I examine the problems and potentials of correlating diachronic archaeological and ethnohistorical data through the case of the Aztec (Triple Alliance) conquest of western Morelos, Mexico. To date, nearly all of our knowledge of the Triple Alliance empire is derived from ethnohistorical sources with little contribution from archaeological data. Two methodological problems account for this disparity. First, current archaeological chronologies for Postclassic central Mexico are not precise enough to document the structure and growth of this relatively short-lived empire. Second, the issue of diachronic correlation of archaeological data with the native historical record has not been approached with a consistent methodology. I address these problems, demonstrating that Postclassic chronologies can be refined when the appropriate methods (in this case, nontypological ceramic analysis and quantitative seriation) are applied. The resulting chronological sequence for western Morelos is correlated with the diachronic native historical record for the area. Because of these procedures, the archaeological record can for the first time make a significant contribution to the study of the Triple Alliance empire.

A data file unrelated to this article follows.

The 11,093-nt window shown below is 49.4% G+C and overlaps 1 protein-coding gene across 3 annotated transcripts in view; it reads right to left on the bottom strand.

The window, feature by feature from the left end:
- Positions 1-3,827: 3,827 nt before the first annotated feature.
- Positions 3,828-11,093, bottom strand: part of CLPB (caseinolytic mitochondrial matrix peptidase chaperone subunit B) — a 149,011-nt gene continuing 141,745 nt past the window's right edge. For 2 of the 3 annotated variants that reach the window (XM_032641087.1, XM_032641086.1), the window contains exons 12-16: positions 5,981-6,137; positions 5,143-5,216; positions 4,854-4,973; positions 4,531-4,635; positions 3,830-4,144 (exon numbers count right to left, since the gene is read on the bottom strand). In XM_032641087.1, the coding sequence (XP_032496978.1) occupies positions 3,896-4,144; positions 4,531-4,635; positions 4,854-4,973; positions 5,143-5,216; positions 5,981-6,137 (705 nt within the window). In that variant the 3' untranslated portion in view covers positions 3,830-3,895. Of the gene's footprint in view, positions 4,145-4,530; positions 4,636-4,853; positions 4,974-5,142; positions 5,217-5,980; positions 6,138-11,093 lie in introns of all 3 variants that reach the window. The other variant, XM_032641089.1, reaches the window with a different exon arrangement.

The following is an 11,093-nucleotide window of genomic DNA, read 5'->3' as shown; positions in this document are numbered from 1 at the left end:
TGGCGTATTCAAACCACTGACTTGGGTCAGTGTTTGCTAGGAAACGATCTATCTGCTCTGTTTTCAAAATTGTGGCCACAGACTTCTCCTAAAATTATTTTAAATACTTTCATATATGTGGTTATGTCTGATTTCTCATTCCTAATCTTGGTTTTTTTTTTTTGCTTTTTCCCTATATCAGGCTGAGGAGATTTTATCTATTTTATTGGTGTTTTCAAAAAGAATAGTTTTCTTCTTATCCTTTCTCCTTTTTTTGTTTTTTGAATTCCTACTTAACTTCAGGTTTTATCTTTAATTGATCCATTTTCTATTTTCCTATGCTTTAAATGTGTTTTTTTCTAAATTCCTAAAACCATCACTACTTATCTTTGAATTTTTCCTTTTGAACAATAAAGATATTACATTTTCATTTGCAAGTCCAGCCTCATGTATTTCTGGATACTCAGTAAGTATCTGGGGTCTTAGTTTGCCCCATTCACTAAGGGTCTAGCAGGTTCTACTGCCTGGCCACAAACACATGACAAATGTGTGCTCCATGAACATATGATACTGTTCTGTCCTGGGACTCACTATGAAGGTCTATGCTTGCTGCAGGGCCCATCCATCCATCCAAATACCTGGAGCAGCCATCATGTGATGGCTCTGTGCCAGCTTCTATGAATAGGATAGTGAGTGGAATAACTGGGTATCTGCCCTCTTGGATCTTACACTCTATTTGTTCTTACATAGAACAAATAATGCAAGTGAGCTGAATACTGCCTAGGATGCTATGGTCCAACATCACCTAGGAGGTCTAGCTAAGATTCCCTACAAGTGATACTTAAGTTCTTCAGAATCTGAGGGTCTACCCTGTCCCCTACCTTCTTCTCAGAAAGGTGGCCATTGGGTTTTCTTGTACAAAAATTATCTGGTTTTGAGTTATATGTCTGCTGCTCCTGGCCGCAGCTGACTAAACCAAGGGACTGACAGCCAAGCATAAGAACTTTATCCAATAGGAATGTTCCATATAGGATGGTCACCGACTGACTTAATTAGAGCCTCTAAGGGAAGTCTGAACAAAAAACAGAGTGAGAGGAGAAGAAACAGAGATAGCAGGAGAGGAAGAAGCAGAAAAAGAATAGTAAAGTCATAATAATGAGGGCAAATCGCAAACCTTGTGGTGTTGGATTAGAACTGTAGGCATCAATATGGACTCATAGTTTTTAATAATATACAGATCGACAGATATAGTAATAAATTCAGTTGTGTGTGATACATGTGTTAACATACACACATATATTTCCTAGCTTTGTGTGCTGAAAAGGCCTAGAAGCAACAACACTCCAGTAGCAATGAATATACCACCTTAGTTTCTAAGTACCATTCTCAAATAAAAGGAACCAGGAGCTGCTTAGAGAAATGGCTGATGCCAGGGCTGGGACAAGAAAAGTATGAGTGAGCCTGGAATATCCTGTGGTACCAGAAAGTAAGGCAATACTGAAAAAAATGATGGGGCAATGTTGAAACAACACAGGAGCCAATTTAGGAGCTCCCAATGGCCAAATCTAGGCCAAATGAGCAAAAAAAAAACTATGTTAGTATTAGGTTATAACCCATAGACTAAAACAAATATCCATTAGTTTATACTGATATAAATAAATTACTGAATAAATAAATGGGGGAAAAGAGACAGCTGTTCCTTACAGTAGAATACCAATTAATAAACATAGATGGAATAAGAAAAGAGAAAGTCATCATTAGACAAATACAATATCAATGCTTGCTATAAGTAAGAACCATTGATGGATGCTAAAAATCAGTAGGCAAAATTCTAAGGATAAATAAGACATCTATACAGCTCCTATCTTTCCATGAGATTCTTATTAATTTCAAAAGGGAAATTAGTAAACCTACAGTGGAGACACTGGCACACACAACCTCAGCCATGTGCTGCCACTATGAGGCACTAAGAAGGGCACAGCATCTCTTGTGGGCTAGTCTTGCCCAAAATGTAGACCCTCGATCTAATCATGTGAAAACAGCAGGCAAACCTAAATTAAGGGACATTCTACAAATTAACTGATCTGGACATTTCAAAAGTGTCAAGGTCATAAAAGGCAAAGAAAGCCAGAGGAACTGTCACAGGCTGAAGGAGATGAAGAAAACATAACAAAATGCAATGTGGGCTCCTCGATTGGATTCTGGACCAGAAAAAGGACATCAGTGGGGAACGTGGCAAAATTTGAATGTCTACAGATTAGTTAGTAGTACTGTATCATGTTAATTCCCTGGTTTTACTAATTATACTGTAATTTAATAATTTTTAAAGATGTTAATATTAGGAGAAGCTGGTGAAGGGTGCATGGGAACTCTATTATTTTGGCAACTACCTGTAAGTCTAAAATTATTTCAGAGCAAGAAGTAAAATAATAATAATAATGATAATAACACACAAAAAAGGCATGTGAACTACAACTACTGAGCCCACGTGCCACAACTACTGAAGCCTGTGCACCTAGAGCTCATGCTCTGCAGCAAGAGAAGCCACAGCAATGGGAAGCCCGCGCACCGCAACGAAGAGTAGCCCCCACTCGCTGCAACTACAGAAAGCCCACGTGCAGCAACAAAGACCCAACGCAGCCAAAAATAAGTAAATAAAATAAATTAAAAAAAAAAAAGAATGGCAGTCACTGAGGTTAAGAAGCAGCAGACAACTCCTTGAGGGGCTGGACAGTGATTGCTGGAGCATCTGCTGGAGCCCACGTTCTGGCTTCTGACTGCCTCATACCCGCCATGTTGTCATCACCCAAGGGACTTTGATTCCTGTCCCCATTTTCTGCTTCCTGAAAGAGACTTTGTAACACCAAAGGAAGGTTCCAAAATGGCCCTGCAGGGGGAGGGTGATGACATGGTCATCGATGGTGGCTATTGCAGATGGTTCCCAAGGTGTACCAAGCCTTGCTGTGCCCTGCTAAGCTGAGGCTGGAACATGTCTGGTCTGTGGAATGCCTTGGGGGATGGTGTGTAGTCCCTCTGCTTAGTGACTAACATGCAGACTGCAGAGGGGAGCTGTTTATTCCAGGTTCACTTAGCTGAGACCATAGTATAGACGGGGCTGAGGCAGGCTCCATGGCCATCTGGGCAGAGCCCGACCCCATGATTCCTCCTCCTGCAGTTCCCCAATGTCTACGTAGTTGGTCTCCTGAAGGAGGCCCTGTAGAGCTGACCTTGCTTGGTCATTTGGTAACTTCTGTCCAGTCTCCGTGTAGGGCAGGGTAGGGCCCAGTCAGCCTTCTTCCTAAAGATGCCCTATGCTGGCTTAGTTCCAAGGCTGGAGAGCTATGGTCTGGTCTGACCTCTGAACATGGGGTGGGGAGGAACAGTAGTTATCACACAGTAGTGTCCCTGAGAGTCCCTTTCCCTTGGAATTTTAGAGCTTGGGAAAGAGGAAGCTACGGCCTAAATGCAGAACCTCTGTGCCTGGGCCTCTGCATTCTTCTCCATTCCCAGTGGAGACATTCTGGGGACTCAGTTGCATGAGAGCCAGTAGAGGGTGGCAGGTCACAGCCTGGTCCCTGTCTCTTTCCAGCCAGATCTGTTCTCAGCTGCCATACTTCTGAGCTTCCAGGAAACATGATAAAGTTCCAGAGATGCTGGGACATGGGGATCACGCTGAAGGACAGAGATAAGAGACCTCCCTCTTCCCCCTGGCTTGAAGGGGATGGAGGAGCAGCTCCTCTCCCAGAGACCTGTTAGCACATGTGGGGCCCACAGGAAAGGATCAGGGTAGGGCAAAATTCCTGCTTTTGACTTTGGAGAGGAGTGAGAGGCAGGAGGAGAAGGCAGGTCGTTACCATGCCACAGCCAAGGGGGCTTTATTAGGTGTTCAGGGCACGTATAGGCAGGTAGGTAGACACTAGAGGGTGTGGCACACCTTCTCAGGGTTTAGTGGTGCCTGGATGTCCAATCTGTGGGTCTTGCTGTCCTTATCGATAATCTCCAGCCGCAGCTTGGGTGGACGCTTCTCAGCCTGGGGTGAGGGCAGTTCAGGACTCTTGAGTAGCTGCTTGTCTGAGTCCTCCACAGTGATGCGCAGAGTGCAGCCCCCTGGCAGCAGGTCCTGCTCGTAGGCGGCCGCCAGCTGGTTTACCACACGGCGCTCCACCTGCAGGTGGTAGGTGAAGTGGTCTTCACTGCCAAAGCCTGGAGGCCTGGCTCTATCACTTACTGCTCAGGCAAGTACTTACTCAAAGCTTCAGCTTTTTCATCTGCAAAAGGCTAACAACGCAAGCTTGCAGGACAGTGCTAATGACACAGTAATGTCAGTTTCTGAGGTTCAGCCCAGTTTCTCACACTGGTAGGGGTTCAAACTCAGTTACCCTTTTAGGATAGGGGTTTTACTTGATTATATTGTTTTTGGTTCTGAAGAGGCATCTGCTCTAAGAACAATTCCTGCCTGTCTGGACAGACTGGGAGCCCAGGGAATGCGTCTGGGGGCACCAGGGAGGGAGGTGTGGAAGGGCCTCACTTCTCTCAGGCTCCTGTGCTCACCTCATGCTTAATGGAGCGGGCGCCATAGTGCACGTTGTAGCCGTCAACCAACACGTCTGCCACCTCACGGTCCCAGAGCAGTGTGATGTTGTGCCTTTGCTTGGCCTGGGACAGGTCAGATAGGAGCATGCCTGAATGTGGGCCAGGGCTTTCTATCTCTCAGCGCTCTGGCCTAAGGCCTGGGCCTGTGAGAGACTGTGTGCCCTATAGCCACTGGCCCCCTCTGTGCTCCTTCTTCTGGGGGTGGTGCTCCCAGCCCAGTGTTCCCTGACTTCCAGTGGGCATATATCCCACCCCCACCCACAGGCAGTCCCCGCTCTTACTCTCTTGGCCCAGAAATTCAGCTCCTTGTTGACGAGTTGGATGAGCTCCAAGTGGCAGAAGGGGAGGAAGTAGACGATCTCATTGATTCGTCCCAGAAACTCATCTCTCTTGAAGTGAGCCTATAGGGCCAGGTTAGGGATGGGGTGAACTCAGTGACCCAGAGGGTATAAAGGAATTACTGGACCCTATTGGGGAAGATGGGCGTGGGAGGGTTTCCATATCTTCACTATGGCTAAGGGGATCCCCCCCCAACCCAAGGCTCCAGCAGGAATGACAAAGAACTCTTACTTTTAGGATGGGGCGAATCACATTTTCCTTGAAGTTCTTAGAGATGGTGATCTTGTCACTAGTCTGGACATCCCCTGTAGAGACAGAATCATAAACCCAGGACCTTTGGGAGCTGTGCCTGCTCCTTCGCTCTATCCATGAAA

ASJC Scopus subject areas
- Arts and Humanities (miscellaneous)